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Waxes is a general term used to refer to the mixture of long-chain apolar lipids forming a protective coating (cutin in the cuticle) on plant leaves and fruits but also in animals (wax of honeybee, cuticular lipids of insects, spermaceti of the sperm whale, skin lipids, uropygial glands of birds, depot fat of planktonic crustacea), algae, fungi and bacteria. Some waxes are of mineral origin. Montan wax originates from mob or lignite, that fossilized compound representing a late step of the transformation of vegetal into hydrocarbons.

The various materials named waxes do not form a chemically homogeneous group. All waxes are water-resistant materials made up of various substances including hydrocarbons (normal or branched alkanes and alkenes), ketones, diketones, primary and secondary alcohols, aldehydes, sterol esters, alkanoic acids, terpenes (squalene) and monoesters (wax esters), all with long or very long carbon chains (from 12 up to about 38 carbon atoms) and solid in a large range of temperature (fusion point between 60 and 100°C).
More commonly, waxes are esters of an alcohol other than glycerol (long chain alcohol, sterol, hydroxycarotenoids, vitamin A) and a long chain acid (wax esters). Wax esters are saponified by hot alkaline solutions and give a fatty acid and an alcohol. They are soluble in aromatic solvents, chloroform, ethers, esters and ketones.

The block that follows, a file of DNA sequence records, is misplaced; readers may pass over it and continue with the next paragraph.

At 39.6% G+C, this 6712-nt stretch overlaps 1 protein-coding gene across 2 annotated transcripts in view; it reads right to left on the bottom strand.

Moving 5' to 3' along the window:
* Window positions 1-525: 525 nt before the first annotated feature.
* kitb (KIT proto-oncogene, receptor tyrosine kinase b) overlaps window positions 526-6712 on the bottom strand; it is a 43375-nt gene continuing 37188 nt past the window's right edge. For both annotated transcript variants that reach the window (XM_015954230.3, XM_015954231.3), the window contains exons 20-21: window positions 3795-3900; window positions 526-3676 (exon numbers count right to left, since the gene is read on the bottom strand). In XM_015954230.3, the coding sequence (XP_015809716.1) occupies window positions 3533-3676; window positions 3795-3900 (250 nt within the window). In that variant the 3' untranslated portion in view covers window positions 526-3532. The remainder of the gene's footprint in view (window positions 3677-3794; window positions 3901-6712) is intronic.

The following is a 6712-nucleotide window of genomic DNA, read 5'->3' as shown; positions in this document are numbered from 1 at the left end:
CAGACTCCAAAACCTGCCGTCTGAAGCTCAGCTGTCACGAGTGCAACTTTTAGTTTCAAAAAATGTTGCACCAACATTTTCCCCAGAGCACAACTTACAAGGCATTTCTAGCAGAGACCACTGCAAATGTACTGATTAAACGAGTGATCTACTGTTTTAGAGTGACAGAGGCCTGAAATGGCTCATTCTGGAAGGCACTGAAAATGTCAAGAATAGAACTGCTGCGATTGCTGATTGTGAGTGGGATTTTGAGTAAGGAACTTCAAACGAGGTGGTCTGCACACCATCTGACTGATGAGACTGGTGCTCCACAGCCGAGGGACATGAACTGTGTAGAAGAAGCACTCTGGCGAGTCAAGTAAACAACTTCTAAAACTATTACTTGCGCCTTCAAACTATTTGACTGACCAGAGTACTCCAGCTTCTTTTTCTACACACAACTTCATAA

R1 et R2 have commonly 10 to 20 carbon atoms or more. Example of wax esters are: dodecyl hexadecanoate (lauryl palmitate), octadecyl octadecanoate (stearyl stearate), etc. The acid or the alcohol chain can be unsaturated. In plants and some algae, phytol may be the alcohol component of was esters protecting leaves against dessication and parasites. Wax monoesters account for about 25% of sebum lipids in human, this wax being characterized by a high amount of an unusual fatty acid, 16:1n-10.
The physical characteristics of wax have maximized their usage in various industries, particularly in cosmetics. Wax are formulated in numerous personal care products due to their excellent emollient behavior. Wax esters are fine chemicals which are produced in low volume but are highly priced. Jojoba oil and sperm whale oil are natural waxes that fall within that fine chemicals group. Several attempts have been made to synthesize wax esters with cheap starting materials. Thus, waxes were synthesized from palm oil through enzymatic transesterification with oleyl alcohol using Lipozyme RM IM as the catalyst (Keng PS et al., Ind Crops Prod 2009, 29, 37).
In the uropygial gland of birds, the acids of wax esters may have a mono- or multi-branched chain (diester waxes). The physiological function of these waxy material is still a matter of debate but may contribute to protect birds against wetting, to make the feather flexible, to play a role as antiparasitic compounds or to provide UV protection. It has been shown that uropygial waxes shifted their structure during the mating season from a monoester type to one of two diester types.

wax diester

Waxes of type 1 are based on C8 to C16 b-hydroxy acids (R2) esterified with C6 to C16 fatty acid (R1) at the b-hydroxy position and with  C16 to C20 fatty alcohol (R3) at the carboxyl group. These C30-C50 diester waxes have been described in several shorebirds (Rijpstra WI et al., J Nat Prod 2007, 70, 1804) and in female mallards (Anas platyrhynchus) (Kolattukudy PE et al., J Lipid Res 1987, 28, 582). Waxes of type 2 are based on C12-C23 alkane-1,2-diols (or 2,3-diols, sometimes named uropygiols) esterified with C10-C20 acids at the two hydroxyl groups. These diester waxes have been described first in chicken (Haahti EO e al. J Lipid Res 1967, 8, 131) and then in turkey (Hansen IA et al. J Lipid Res 1969, 10, 267), in the pheasant (Phasianus colchicus) (Sa